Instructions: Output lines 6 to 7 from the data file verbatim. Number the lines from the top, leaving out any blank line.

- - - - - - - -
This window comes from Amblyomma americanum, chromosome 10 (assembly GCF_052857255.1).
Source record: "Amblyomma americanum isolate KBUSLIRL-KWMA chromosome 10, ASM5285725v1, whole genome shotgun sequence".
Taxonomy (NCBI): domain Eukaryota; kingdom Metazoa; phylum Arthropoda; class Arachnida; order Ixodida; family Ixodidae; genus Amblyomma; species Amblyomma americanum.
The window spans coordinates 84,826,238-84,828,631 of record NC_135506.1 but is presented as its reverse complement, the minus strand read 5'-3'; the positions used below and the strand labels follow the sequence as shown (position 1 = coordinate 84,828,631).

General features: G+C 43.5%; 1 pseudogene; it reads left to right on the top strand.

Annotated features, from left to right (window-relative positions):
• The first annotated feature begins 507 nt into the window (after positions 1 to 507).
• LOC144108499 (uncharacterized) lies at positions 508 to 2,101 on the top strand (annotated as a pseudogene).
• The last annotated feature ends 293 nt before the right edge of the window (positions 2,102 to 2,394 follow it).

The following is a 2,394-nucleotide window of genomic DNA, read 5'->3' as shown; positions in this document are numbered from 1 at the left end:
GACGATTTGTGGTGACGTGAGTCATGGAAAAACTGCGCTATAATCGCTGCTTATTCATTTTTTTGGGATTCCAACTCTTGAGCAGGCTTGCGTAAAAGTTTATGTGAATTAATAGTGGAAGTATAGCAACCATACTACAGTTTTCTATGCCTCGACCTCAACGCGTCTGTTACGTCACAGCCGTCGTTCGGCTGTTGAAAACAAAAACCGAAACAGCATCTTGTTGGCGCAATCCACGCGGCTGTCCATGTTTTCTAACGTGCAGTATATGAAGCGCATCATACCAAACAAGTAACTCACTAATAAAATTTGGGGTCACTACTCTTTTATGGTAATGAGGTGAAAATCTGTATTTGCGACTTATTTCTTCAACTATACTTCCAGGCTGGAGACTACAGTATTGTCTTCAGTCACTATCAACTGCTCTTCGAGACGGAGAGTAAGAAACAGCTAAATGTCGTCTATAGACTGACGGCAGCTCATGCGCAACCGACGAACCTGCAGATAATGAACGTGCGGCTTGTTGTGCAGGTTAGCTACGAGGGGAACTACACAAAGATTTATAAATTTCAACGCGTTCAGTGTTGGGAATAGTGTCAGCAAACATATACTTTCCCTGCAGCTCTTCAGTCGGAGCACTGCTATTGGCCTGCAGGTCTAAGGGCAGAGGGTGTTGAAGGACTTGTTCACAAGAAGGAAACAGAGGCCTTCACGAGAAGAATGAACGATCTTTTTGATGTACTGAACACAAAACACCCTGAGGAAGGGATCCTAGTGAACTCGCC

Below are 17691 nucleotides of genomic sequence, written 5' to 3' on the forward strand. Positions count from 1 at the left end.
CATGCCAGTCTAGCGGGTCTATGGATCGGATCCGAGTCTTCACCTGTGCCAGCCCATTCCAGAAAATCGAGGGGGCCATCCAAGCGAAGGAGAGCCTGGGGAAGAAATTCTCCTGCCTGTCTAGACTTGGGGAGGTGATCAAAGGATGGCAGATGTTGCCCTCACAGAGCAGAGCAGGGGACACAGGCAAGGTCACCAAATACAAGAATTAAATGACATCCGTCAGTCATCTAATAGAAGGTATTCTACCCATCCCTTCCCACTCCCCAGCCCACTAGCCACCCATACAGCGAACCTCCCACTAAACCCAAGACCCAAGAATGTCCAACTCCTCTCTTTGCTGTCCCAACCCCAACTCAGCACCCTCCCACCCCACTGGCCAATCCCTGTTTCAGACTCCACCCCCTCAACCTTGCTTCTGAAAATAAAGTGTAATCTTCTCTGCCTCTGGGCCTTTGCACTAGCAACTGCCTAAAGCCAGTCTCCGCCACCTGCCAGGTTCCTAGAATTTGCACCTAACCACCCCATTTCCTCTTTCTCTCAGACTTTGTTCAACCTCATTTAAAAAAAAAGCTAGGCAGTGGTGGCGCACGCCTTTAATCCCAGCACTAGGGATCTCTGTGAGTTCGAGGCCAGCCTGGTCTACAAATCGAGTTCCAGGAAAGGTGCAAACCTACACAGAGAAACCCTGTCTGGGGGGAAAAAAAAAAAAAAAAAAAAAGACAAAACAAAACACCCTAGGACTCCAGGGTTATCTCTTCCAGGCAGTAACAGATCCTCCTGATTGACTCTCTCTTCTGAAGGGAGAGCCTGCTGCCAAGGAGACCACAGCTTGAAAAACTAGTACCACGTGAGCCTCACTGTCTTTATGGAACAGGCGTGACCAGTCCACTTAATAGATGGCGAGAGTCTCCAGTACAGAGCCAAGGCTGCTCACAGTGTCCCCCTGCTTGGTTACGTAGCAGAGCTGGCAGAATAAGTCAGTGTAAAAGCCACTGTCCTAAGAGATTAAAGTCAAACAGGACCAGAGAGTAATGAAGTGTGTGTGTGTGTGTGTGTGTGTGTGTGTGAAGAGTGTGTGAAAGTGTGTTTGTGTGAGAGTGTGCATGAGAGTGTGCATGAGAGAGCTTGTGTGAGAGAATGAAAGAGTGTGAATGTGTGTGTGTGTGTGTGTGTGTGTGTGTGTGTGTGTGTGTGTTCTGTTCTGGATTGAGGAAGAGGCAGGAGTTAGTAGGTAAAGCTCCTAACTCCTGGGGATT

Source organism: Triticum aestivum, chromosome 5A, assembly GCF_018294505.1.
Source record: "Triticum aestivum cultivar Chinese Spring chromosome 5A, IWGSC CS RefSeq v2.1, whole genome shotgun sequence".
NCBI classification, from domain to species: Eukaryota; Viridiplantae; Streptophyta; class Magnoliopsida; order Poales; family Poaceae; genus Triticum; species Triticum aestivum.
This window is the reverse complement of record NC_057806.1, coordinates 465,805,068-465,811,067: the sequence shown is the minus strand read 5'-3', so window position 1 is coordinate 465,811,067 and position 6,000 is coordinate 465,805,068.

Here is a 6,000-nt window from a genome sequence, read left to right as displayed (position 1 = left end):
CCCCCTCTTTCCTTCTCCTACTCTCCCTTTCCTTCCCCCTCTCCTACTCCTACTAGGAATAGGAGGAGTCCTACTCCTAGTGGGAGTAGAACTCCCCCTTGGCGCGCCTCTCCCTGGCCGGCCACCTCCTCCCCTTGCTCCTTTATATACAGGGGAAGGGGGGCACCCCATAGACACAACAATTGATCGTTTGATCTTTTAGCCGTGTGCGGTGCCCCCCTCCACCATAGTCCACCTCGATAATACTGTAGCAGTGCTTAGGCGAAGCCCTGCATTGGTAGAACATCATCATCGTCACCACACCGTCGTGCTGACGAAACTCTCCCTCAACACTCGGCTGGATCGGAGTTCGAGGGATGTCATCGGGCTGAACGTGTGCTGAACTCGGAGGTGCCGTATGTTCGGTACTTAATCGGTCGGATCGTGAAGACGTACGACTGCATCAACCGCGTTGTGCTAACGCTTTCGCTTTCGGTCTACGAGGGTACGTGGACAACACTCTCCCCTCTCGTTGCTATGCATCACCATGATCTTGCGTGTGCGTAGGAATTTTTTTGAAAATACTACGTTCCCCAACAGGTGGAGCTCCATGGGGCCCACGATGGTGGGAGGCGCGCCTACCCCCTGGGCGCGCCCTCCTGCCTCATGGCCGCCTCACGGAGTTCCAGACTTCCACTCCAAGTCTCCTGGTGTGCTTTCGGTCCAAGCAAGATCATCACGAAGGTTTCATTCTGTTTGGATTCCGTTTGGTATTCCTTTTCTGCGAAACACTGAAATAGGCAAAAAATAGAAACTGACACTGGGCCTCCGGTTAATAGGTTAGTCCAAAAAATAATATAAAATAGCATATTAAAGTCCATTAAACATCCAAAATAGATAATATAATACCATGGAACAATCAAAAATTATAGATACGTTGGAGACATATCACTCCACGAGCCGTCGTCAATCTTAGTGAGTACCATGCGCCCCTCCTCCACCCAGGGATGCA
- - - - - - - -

Annotated features, from left to right (window-relative positions):
• The first annotated feature begins 507 nt into the window (after positions 1 to 507).